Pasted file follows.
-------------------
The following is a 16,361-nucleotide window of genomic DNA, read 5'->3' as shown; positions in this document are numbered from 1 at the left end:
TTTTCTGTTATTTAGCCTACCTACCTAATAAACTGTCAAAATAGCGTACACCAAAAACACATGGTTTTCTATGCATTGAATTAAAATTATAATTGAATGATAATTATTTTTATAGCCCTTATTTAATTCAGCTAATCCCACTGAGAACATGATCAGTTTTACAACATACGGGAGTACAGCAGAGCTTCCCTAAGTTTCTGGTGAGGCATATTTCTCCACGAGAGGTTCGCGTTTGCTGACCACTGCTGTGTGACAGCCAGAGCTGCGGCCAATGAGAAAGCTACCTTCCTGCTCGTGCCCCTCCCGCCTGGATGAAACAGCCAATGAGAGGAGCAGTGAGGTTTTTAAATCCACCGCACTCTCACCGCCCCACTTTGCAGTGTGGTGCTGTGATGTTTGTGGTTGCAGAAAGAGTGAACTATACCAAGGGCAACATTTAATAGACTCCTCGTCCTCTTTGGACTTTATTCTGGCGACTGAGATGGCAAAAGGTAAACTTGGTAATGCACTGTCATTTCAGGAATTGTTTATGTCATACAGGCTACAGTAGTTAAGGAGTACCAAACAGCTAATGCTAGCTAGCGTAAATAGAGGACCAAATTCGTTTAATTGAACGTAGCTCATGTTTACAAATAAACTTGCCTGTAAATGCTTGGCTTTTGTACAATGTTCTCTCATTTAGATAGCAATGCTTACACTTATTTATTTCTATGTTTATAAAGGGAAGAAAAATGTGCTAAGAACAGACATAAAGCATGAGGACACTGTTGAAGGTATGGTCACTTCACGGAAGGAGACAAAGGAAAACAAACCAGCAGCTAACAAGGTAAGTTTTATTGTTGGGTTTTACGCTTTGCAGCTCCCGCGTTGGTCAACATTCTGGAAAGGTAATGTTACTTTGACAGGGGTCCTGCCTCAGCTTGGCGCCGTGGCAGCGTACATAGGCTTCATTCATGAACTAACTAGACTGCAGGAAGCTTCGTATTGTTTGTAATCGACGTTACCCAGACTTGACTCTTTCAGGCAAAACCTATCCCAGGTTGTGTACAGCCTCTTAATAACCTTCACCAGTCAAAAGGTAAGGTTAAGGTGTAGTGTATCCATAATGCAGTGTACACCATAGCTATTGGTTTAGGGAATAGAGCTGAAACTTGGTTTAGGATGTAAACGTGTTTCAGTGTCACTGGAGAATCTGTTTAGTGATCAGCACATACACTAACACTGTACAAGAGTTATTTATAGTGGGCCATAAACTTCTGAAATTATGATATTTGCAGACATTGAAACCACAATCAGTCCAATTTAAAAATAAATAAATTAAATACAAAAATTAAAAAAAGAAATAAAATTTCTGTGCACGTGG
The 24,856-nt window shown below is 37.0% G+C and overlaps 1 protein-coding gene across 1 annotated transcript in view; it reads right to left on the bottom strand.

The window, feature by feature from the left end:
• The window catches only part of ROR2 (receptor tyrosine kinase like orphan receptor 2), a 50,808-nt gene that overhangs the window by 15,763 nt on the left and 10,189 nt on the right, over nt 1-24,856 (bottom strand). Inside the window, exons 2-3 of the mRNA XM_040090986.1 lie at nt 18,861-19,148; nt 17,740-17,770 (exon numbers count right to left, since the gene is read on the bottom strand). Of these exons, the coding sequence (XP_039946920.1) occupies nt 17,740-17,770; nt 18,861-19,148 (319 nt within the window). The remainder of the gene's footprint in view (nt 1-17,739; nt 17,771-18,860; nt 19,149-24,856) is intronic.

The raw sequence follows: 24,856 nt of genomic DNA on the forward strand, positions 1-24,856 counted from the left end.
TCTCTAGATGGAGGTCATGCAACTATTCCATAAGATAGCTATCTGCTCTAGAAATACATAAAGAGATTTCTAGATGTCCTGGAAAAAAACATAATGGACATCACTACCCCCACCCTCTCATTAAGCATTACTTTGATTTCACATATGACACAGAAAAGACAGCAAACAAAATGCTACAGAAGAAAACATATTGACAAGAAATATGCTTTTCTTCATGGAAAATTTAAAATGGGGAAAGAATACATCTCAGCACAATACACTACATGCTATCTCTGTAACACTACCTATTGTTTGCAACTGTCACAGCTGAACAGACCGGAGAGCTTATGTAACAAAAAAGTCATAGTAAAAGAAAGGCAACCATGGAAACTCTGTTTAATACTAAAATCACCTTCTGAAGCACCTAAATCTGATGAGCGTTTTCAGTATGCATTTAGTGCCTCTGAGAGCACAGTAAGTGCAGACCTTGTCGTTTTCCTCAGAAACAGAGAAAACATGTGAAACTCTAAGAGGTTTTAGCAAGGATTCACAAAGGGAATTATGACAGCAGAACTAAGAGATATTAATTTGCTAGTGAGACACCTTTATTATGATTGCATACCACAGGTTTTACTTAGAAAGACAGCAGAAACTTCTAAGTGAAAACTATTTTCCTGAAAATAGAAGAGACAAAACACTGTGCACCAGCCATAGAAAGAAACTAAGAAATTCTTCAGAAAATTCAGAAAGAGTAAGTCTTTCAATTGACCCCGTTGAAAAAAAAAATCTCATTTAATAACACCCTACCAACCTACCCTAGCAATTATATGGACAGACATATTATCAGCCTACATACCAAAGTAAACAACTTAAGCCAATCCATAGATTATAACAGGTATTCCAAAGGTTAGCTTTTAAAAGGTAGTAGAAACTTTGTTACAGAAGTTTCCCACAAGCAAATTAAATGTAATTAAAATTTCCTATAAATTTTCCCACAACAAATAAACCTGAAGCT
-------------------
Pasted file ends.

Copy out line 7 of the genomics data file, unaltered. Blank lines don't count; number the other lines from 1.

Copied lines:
TCTCTAGATGGAGGTCATGCAACTATTCCATAAGATAGCTATCTGCTCTAGAAATACATAAAGAGATTTCTAGATGTCCTGGAAAAAAACATAATGGACATCACTACCCCCACCCTCTCATTAAGCATTACTTTGATTTCACATATGACACAGAAAAGACAGCAAACAAAATGCTACAGAAGAAAACATATTGACAAGAAATATGCTTTTCTTCATGGAAAATTTAAAATGGGGAAAGAATACATCTCAGCACAATACACTACATGCTATCTCTGTAACACTACCTATTGTTTGCAACTGTCACAGCTGAACAGACCGGAGAGCTTATGTAACAAAAAAGTCATAGTAAAAGAAAGGCAACCATGGAAACTCTGTTTAATACTAAAATCACCTTCTGAAGCACCTAAATCTGATGAGCGTTTTCAGTATGCATTTAGTGCCTCTGAGAGCACAGTAAGTGCAGACCTTGTCGTTTTCCTCAGAAACAGAGAAAACATGTGAAACTCTAAGAGGTTTTAGCAAGGATTCACAAAGGGAATTATGACAGCAGAACTAAGAGATATTAATTTGCTAGTGAGACACCTTTATTATGATTGCATACCACAGGTTTTACTTAGAAAGACAGCAGAAACTTCTAAGTGAAAACTATTTTCCTGAAAATAGAAGAGACAAAACACTGTGCACCAGCCATAGAAAGAAACTAAGAAATTCTTCAGAAAATTCAGAAAGAGTAAGTCTTTCAATTGACCCCGTTGAAAAAAAAAATCTCATTTAATAACACCCTACCAACCTACCCTAGCAATTATATGGACAGACATATTATCAGCCTACATACCAAAGTAAACAACTTAAGCCAATCCATAGATTATAACAGGTATTCCAAAGGTTAGCTTTTAAAAGGTAGTAGAAACTTTGTTACAGAAGTTTCCCACAAGCAAATTAAATGTAATTAAAATTTCCTATAAATTTTCCCACAACAAATAAACCTGAAGCT